Adults often lack an awareness of where they are at, both technically and musically, especially if they are not working under the auspices of a regular teacher; hence, they might turn up wearing a beaming smile, brandishing hopelessly unrealistic volumes of late Beethoven Sonatas, or whatever, and within two bars of stumbling about, I know this will end in tears, particularly if the student in question has already committed him/herself to an exam of some kind for which they are wholly unsuited. Related to this, is that I find adults frequently don’t seem to know what they don’t know, if you see what I mean, and hence, left to their own devices, they fixate on unreachable goals such as attaining a higher diploma, a qualification which is really designed to meet the needs of aspiring professionals, not amateurs. I’m all for working towards something a little way off, but in extreme cases only the most strong-willed teacher can succeed in imposing a restraining order.
Nevertheless, while the risks may sometimes be greater with adults, arguably the gains can be greater also. After all, unlike many children, adults know what their lessons are costing them in time, money, conflicting family pressures and so on, and hence in many cases it matters more to them. The adult learner is often a ‘returner’ – I can’t help noticing that the world seems to be full of grade 3 pianists who ‘gave up’ thirty-odd years ago. Things change, and life can overtake us, causing us to bid a reluctant farewell to the piano for a while, and yet thankfully, most people cherish the prospect of coming back to playing some day when the children are married off, they can afford a decent instrument and they rediscover that elusive bit of ‘quality time’. It can be terrifically rewarding as a teacher to help returners, but it certainly helps if they bring a measure of realism and common sense to their approach and are prepared to be guided.
What do you expect from your students?
I suspect I’m rather untypical. As an examiner and trainer for ABRSM you might imagine that I spend much of my time ‘selling’ the Board’s wares…actually, I’ve always been a little slack in this area, to be frank. I generally wait for students to mention exams, and then I respond in the way I feel is right, but rarely do I initiate such discussion. I’ve known parents to be a little problematic if they carry with them personal ‘baggage’ (such as wanting their child to have the opportunities they didn’t, etc.) and this might mean that the teacher feels cajoled into entertaining the next exam before the time is ripe. I suppose I expect students to take their playing seriously, not to waste my time (or their own), and to aim to make the most of their attributes, be they great or small. In return, I try to be a cheerful motivator and to have a positive influence on the course they have chosen to undertake.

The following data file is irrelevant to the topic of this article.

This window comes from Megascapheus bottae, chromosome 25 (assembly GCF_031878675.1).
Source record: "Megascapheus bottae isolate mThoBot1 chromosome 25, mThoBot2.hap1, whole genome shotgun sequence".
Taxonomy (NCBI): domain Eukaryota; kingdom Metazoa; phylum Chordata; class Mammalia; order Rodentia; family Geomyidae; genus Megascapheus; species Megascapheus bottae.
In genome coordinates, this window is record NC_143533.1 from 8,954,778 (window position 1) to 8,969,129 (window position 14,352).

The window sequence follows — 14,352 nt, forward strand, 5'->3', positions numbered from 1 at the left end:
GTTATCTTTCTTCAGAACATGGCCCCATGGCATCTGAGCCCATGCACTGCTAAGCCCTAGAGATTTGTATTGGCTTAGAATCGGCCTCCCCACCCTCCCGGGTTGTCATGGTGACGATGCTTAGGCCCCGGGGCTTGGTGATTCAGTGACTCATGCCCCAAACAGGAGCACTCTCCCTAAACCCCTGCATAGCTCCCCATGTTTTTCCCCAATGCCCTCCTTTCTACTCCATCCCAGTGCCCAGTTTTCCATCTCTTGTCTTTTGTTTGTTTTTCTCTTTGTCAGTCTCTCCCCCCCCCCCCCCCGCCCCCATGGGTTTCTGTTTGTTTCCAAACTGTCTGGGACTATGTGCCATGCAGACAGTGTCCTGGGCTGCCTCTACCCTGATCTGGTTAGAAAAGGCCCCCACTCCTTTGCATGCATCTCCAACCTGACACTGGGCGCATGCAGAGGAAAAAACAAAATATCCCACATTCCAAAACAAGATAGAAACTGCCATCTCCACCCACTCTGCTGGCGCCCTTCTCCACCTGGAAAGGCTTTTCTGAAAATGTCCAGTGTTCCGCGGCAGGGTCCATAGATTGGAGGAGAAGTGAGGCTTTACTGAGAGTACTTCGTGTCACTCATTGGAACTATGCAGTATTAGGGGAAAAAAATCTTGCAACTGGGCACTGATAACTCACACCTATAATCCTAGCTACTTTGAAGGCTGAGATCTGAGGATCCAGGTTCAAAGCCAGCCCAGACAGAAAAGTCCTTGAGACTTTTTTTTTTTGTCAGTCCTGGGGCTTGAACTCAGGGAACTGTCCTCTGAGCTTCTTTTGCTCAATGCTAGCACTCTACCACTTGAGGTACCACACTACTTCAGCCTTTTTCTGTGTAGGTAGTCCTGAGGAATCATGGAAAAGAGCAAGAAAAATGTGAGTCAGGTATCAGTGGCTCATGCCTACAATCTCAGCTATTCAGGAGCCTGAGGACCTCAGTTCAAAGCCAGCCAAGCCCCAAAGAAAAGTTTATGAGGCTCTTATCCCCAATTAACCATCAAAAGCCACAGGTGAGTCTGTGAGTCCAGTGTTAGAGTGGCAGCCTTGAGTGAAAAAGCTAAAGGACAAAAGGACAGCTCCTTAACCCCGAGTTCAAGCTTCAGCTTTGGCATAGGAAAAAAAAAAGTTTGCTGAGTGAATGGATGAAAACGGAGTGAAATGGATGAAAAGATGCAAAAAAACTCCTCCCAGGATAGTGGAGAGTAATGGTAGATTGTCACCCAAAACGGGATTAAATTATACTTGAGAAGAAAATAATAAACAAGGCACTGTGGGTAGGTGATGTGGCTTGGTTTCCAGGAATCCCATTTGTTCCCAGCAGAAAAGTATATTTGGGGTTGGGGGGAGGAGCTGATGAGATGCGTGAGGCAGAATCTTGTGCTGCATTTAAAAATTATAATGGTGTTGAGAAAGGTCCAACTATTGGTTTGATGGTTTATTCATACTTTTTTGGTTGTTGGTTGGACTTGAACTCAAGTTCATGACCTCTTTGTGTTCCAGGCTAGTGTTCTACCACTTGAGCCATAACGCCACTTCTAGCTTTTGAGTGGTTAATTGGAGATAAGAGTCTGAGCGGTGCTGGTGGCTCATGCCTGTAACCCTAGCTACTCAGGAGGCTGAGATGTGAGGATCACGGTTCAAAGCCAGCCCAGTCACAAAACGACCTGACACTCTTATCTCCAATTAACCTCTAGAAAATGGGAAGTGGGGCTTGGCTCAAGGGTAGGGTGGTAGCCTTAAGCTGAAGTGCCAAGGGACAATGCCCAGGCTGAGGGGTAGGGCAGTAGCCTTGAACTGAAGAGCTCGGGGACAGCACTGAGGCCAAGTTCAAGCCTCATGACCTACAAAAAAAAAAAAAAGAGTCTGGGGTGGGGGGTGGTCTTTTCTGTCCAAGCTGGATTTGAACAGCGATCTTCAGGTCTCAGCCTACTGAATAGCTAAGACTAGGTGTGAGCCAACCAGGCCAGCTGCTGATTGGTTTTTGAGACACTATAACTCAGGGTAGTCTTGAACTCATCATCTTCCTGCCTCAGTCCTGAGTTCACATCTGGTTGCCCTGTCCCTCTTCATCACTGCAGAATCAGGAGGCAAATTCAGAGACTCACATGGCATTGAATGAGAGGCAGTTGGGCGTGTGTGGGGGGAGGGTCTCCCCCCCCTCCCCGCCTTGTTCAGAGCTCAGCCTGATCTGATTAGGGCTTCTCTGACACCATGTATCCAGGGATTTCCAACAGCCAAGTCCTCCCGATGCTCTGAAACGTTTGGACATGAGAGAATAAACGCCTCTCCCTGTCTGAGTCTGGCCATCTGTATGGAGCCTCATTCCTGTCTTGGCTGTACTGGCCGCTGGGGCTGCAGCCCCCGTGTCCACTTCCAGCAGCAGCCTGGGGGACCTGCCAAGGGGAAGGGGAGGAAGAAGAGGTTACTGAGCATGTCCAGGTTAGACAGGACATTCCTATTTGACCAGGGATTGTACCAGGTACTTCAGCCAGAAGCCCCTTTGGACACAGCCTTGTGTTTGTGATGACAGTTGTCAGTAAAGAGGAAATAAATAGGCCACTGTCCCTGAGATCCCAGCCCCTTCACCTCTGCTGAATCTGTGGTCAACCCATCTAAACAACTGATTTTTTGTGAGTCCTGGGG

What are your views on exams, festivals and competitions?
Interestingly, I notice that the question deliberately groups together exams, festivals and competitions as if they all amount to virtually the same thing. To my mind they are all very different; festivals may well be the right way to go for musicians who are more interested in participation than direct attainment, or for the musician who simply can’t get to grips with all of the supporting tests that are expected for the various grade syllabi. Here too though, teachers and parents all too often get the wrong end of the stick, and the poor child is frogmarched onto the stage, quivering like a jelly, with little hope of acquitting him/herself positively. I have adjudicated dozens of festivals up and down the country, and although overall I do feel they have an important basis for helping amateurs to evolve, I privately worry about the impact on the more fragile contestants who end up proving to themselves what they’d suspected was true along; a real pity. Following on from my comments in relation to the previous question, I feel that exams can play an important role, but only when all of the circumstances are right; they’re a double-edged sword. I deplore the sausage-machine approach (the minute grade 3 has been achieved, a spanking new copy of the grade 4 pieces is magically prised out, like a rabbit from a hat, with no time for consolidation, reflection, fun…).
Competitions are a rather different ballgame – these are for your more go-getter types who have probably already shown considerable aptitude in grades and/or festivals, and are now looking for something with a bit more ‘edge’ to keep them on their toes. But, with every winner there will be, by necessity, a whole bunch who did not win (or are ‘working towards’, to borrow a more politically correct term). Teachers ought to guard against exposing their pupils to less than positive experiences, and they should be continually guarded to the less than helpful influence parents can unwittingly bring to the situation. Whereas few parents would attempt to influence the strategy of, say, an A level maths teacher, some feel qualified to steer the piano teacher down avenues they’d rather not go, resulting in a less than happy outcome. All of this adds to the teacher’s lot, I’m afraid; ultimately, it’s about maintaining diplomacy and compassion, while keeping the pupil at the heart of it all.
What do you consider to be the most important concepts to impart to beginning students, and to advanced students?